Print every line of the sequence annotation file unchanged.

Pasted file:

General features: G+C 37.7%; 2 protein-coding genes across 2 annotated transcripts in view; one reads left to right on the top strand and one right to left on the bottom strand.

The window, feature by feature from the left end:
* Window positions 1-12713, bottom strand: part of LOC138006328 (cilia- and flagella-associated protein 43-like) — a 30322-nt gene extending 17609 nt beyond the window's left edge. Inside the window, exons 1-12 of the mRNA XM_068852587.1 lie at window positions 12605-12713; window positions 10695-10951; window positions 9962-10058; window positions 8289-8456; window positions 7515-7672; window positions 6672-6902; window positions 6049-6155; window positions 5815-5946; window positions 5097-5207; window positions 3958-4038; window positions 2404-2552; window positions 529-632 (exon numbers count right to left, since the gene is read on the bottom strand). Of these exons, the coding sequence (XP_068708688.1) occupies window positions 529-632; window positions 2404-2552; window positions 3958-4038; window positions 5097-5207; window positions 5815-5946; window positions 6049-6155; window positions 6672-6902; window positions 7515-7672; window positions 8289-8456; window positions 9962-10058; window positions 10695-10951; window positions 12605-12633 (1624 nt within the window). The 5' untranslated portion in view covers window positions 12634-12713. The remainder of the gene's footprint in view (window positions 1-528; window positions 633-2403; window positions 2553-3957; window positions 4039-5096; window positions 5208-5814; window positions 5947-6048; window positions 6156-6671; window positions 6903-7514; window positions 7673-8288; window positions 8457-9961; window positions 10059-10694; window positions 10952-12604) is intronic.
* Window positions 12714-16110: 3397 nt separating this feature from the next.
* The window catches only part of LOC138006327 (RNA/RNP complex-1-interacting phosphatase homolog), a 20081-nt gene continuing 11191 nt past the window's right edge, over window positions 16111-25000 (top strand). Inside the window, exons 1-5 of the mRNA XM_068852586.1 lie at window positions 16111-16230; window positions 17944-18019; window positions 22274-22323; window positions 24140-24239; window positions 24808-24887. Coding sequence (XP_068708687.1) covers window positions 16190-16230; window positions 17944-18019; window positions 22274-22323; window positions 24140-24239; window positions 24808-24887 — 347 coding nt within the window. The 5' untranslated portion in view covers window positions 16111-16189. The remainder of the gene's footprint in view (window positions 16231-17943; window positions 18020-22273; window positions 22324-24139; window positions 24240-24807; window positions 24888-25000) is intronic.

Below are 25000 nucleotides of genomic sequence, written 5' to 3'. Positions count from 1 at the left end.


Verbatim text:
General features: G+C 37.7%; 2 protein-coding genes across 2 annotated transcripts in view; one reads left to right on the top strand and one right to left on the bottom strand.

The window, feature by feature from the left end:
* Window positions 1-12713, bottom strand: part of LOC138006328 (cilia- and flagella-associated protein 43-like) — a 30322-nt gene extending 17609 nt beyond the window's left edge. Inside the window, exons 1-12 of the mRNA XM_068852587.1 lie at window positions 12605-12713; window positions 10695-10951; window positions 9962-10058; window positions 8289-8456; window positions 7515-7672; window positions 6672-6902; window positions 6049-6155; window positions 5815-5946; window positions 5097-5207; window positions 3958-4038; window positions 2404-2552; window positions 529-632 (exon numbers count right to left, since the gene is read on the bottom strand). Of these exons, the coding sequence (XP_068708688.1) occupies window positions 529-632; window positions 2404-2552; window positions 3958-4038; window positions 5097-5207; window positions 5815-5946; window positions 6049-6155; window positions 6672-6902; window positions 7515-7672; window positions 8289-8456; window positions 9962-10058; window positions 10695-10951; window positions 12605-12633 (1624 nt within the window). The 5' untranslated portion in view covers window positions 12634-12713. The remainder of the gene's footprint in view (window positions 1-528; window positions 633-2403; window positions 2553-3957; window positions 4039-5096; window positions 5208-5814; window positions 5947-6048; window positions 6156-6671; window positions 6903-7514; window positions 7673-8288; window positions 8457-9961; window positions 10059-10694; window positions 10952-12604) is intronic.
* Window positions 12714-16110: 3397 nt separating this feature from the next.
* The window catches only part of LOC138006327 (RNA/RNP complex-1-interacting phosphatase homolog), a 20081-nt gene continuing 11191 nt past the window's right edge, over window positions 16111-25000 (top strand). Inside the window, exons 1-5 of the mRNA XM_068852586.1 lie at window positions 16111-16230; window positions 17944-18019; window positions 22274-22323; window positions 24140-24239; window positions 24808-24887. Coding sequence (XP_068708687.1) covers window positions 16190-16230; window positions 17944-18019; window positions 22274-22323; window positions 24140-24239; window positions 24808-24887 — 347 coding nt within the window. The 5' untranslated portion in view covers window positions 16111-16189. The remainder of the gene's footprint in view (window positions 16231-17943; window positions 18020-22273; window positions 22324-24139; window positions 24240-24807; window positions 24888-25000) is intronic.

Below are 25000 nucleotides of genomic sequence, written 5' to 3'. Positions count from 1 at the left end.